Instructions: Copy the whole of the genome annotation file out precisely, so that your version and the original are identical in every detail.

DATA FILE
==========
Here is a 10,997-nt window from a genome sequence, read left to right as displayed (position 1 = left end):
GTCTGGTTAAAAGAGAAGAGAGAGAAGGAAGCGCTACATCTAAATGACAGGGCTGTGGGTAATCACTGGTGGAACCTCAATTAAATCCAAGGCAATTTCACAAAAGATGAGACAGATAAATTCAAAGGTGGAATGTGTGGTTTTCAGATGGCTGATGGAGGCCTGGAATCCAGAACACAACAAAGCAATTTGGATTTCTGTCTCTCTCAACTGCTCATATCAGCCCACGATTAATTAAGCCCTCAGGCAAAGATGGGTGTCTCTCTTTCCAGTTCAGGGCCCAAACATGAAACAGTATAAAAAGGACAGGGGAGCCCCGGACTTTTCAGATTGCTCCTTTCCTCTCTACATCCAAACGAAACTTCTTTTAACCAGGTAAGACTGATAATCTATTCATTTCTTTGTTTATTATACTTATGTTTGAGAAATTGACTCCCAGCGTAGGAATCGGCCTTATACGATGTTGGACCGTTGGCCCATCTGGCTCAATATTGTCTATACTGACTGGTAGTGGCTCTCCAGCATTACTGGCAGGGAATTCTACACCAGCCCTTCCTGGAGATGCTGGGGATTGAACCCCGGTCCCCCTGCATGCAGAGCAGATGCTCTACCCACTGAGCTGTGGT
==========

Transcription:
Here is a 10,997-nt window from a genome sequence, read left to right as displayed (position 1 = left end):
GTCTGGTTAAAAGAGAAGAGAGAGAAGGAAGCGCTACATCTAAATGACAGGGCTGTGGGTAATCACTGGTGGAACCTCAATTAAATCCAAGGCAATTTCACAAAAGATGAGACAGATAAATTCAAAGGTGGAATGTGTGGTTTTCAGATGGCTGATGGAGGCCTGGAATCCAGAACACAACAAAGCAATTTGGATTTCTGTCTCTCTCAACTGCTCATATCAGCCCACGATTAATTAAGCCCTCAGGCAAAGATGGGTGTCTCTCTTTCCAGTTCAGGGCCCAAACATGAAACAGTATAAAAAGGACAGGGGAGCCCCGGACTTTTCAGATTGCTCCTTTCCTCTCTACATCCAAACGAAACTTCTTTTAACCAGGTAAGACTGATAATCTATTCATTTCTTTGTTTATTATACTTATGTTTGAGAAATTGACTCCCAGCGTAGGAATCGGCCTTATACGATGTTGGACCGTTGGCCCATCTGGCTCAATATTGTCTATACTGACTGGTAGTGGCTCTCCAGCATTACTGGCAGGGAATTCTACACCAGCCCTTCCTGGAGATGCTGGGGATTGAACCCCGGTCCCCCTGCATGCAGAGCAGATGCTCTACCCACTGAGCTGTGGT